Aim To characterise the predisposing pathology and clinical features in the fellow eyes of patients recruited as part of the Scottish Retinal Detachment Study.
Methods The Scottish Retinal Detachment Study was a 2-year prospectively recruited population-based epidemiology study that sought to recruit all incident cases of primary rhegmatogenous retinal detachment (RRD) in Scotland.
Results A total of 1202 incident cases of primary RRD were recruited in Scotland, over a 2-year period and in 94% (1130 cases) detailed data on the clinical features of fellow eyes with RRD were available. Full-thickness retinal breaks were found in 8.4% (95/1130) of fellow eyes on presentation. Lattice degeneration was present in 14.5% (164/1130) of fellow eyes. Thirteen per cent (148/1130) of affected fellow eyes had a best corrected visual acuity of 6/18 or worse with previous RRD, the second most common cause of poor vision. Overall, 7.3% (88/1202) of cases had RRD in both eyes; 60% of cases with consecutive bilateral RRD presented before the macula were affected.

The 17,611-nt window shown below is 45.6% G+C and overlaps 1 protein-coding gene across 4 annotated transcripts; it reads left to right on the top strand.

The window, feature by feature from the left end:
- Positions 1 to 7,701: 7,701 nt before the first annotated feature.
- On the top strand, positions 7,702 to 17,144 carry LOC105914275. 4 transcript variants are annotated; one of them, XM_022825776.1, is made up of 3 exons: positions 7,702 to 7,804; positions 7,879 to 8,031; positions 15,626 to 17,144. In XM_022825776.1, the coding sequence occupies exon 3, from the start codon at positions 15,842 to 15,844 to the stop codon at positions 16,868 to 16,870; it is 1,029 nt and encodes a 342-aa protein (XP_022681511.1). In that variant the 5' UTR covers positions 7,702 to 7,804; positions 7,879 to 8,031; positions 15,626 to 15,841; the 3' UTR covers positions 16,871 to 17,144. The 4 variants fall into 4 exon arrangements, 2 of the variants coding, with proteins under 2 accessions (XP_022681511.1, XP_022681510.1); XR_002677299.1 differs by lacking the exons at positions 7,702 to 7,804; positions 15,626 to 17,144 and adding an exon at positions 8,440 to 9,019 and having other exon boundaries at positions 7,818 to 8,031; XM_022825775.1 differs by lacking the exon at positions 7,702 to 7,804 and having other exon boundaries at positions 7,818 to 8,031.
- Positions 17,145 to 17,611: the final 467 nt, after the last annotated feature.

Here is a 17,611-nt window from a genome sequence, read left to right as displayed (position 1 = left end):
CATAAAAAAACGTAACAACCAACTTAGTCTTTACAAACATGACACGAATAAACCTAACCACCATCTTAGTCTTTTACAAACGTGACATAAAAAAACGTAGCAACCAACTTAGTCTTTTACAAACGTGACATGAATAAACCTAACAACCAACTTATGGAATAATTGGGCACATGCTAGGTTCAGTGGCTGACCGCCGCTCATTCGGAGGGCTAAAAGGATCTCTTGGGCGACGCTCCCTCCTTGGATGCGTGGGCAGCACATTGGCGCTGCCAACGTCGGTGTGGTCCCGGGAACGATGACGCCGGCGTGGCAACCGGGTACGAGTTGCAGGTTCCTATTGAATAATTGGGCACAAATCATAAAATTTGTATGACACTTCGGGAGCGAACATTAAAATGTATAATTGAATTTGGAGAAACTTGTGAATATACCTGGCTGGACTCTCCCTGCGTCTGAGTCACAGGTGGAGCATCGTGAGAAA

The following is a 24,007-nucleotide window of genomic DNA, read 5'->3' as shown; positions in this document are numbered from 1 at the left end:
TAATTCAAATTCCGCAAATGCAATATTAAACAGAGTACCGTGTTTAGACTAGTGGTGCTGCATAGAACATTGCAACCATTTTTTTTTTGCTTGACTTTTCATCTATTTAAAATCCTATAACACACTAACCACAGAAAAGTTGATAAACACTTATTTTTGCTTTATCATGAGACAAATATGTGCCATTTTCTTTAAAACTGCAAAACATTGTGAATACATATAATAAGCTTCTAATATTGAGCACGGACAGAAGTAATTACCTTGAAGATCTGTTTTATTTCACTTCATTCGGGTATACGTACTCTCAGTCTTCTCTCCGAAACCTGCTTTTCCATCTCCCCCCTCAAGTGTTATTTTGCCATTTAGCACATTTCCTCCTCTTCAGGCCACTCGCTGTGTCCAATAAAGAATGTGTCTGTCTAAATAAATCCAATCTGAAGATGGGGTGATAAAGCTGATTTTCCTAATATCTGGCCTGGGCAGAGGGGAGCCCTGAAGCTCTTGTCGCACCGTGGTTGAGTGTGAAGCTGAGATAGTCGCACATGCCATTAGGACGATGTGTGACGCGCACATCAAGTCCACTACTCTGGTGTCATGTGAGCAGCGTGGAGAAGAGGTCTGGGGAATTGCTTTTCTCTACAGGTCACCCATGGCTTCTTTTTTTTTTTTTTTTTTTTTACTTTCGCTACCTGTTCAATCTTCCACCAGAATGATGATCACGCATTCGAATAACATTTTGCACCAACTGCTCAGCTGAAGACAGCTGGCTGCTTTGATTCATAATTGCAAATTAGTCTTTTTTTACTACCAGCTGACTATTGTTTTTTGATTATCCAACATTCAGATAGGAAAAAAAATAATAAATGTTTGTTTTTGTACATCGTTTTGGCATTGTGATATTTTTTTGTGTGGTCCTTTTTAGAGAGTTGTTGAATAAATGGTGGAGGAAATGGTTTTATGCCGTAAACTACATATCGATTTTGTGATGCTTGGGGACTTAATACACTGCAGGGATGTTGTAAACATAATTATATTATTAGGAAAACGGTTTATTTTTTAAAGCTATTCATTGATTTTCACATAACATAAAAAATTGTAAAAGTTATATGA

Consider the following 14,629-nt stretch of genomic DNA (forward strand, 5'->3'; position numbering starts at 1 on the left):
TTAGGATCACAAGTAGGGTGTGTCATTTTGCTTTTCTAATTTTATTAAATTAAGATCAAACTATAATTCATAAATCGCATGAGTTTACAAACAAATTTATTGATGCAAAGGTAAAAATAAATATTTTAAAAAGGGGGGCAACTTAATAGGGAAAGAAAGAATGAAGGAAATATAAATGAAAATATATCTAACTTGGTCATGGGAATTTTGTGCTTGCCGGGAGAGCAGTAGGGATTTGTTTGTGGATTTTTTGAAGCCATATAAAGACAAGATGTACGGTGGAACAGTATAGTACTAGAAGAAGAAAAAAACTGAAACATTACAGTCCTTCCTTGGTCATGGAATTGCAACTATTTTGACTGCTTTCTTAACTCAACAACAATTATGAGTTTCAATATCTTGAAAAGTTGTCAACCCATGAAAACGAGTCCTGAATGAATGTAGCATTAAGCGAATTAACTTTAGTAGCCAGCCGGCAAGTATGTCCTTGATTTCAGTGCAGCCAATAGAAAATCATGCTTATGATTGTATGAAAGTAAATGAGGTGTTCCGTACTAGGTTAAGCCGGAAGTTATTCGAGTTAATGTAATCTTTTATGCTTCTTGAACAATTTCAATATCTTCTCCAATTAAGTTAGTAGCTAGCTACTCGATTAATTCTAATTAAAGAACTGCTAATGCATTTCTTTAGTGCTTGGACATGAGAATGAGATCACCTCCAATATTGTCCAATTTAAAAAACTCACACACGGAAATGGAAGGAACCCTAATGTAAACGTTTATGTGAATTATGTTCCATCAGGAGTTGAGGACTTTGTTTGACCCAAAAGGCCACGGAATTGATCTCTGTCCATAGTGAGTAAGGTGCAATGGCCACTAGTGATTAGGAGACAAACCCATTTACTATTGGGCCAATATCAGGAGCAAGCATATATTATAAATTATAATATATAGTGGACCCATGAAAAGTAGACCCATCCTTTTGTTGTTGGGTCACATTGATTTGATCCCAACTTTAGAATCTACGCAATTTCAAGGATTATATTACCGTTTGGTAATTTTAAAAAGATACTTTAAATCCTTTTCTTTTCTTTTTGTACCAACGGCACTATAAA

Conclusions Rhegmatogenous pathology in the fellow eye represents an important threat to vision. Fellow-eye detachments are more common in pseudophakic individuals and those with a more myopic refractive error. Fellow-eye RRD has a greater likelihood of prompt presentation.
- retinal detachment
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